How Trump and Biden supporters differ on face masks

October 03, 2020, 1:00 PM UTC

Tuesday’s presidential debate — despite its flaws — underscored the differences between the two candidates, not least on coronavirus. The latest Economist/YouGov Poll, conducted before the debate began, shows these differences reflected among each candidate’s base on measures to combat the disease.

Democratic nominee and former Vice President Joe Biden wears a mask in public. President Donald Trump often does not. On Tuesday, the President (after displaying the mask he carried with him) criticized Biden wearing a mask — as he described it, “the biggest mask I’ve ever seen.” 

The two candidates’ supporters take similar positions and agree with their respective candidates about the value of masks. Some of the President’s supporters reject wearing a mask entirely: 10% say they never wear a mask, and indeed virtually everyone who claims to never wear a mask says they will vote for the President. 
Almost no Biden supporters say the same. In fact, more than seven in 10 who plan to vote for the Democrat say they “always” wear a mask outside their home, something just a third of Trump supporters do.
On social distancing, 41% of Trump supporters say it is safe enough today to stop social distancing entirely, something just 1% of Biden supporters agree with.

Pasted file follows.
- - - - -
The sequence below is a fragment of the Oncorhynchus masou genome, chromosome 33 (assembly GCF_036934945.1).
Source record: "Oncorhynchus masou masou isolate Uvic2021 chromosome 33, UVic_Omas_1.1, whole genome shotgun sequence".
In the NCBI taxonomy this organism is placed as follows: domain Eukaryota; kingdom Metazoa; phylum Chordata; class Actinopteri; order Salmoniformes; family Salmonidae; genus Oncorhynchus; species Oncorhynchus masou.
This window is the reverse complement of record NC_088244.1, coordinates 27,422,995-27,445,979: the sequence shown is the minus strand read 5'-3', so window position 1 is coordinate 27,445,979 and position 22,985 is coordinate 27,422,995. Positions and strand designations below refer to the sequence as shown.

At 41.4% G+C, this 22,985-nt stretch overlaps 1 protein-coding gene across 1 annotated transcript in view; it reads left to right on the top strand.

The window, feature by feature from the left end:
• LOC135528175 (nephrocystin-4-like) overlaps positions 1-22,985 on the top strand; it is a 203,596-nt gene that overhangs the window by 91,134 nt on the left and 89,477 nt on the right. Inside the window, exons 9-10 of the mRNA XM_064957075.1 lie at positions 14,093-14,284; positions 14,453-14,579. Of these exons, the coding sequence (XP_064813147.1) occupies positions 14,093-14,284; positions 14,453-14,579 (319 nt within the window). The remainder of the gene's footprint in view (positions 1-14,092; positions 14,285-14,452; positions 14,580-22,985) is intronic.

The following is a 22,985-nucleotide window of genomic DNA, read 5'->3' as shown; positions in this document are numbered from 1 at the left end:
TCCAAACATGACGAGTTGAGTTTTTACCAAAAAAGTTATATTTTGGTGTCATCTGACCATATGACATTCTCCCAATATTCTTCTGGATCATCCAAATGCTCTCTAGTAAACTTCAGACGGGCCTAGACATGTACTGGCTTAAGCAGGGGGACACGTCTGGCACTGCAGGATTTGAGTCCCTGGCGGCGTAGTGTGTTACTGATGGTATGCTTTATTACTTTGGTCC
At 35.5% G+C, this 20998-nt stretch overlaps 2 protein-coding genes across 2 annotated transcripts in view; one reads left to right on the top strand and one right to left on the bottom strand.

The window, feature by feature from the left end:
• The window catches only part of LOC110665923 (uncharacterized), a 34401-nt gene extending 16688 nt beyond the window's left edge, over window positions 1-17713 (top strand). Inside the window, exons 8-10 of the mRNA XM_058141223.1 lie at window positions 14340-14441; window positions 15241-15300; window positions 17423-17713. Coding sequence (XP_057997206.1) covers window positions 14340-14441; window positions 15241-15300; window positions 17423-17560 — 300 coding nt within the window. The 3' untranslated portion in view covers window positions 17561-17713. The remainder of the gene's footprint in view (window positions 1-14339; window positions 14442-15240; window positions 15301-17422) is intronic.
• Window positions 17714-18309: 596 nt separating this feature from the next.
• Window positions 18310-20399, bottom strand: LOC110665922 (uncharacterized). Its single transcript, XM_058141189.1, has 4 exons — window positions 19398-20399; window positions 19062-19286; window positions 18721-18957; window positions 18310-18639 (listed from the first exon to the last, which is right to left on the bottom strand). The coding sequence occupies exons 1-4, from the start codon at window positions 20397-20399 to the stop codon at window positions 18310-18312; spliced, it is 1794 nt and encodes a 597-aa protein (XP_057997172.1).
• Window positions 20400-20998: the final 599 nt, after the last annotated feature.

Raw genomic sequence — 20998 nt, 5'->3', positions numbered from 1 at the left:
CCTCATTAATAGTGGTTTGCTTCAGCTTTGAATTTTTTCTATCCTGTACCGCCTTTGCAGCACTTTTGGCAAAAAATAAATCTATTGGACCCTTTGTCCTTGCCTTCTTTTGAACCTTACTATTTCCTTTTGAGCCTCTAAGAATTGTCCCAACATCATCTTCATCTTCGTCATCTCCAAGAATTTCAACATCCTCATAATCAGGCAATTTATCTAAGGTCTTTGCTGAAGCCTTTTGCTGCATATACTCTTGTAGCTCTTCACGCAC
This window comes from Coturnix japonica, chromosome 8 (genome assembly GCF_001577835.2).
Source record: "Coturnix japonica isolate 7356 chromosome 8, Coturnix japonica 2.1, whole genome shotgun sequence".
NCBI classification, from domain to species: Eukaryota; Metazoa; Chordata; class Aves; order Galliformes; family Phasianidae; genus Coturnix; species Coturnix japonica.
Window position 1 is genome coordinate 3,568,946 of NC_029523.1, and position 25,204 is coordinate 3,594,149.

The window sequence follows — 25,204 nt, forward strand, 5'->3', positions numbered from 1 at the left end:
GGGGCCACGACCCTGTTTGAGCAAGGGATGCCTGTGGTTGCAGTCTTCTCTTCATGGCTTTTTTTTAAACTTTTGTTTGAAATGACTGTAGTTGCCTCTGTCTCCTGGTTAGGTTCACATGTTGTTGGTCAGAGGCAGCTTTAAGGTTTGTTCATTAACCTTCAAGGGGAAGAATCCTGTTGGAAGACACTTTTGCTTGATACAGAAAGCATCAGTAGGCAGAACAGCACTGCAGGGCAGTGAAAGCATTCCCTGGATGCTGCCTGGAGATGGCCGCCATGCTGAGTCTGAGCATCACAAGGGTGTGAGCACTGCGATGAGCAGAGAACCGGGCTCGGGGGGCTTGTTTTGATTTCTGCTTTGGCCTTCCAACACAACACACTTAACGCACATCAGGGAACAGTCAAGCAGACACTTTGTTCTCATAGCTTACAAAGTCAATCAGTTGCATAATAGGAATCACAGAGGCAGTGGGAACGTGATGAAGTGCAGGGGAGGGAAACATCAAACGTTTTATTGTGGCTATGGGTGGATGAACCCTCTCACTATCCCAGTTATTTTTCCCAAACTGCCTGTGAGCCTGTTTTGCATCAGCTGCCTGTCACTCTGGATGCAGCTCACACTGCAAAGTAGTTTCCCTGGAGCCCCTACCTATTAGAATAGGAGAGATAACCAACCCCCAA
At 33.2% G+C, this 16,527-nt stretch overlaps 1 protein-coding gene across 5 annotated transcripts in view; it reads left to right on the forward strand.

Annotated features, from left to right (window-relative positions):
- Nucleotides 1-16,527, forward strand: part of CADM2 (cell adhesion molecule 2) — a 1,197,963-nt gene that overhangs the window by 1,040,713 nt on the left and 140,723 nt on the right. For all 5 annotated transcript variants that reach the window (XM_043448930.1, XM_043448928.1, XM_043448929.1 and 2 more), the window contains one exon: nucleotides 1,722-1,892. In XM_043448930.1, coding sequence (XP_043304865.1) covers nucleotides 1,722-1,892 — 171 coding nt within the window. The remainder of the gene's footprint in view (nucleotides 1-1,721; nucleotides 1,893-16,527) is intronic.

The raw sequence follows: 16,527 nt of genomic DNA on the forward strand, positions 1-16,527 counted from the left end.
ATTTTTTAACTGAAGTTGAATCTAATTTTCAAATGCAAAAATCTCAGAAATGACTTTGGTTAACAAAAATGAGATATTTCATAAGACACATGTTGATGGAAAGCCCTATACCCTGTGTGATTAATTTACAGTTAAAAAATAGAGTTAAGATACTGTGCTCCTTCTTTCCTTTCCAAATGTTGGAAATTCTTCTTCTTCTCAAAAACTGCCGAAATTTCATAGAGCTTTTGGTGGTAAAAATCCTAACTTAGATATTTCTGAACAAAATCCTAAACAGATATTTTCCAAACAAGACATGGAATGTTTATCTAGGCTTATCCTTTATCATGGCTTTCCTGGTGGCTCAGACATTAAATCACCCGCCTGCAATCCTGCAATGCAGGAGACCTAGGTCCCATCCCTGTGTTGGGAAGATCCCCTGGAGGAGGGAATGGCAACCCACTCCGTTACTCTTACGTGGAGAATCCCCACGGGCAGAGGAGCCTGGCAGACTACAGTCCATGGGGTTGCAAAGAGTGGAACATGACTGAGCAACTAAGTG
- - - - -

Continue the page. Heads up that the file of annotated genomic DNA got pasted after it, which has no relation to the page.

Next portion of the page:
Federal mandates on mask wearing are another divisive issue. For most of the President’s supporters, a mask mandate is viewed as a violation of their civil liberties. The two sets of voters could not be much farther apart than they are on this question: 58% of the President’s supporters say a requirement to wear a mask violates their civil liberties while just 4% of Biden’s supporters say the same.
See the toplines and crosstabs from this week’s Economist/YouGov Poll

Methodology: The Economist survey was conducted by YouGov using a nationally representative sample of 1,500 registered voters interviewed online between September 27 – 30, 2020. This sample was weighted according to gender, age, race, and education based on the American Community Survey, conducted by the US Bureau of the Census, as well as 2016 Presidential vote, registration status, geographic region, and news interest. Respondents were selected from YouGov’s opt-in panel to be representative of all US citizens. The margin of error is approximately 3.8% for the overall sample.

Image: Getty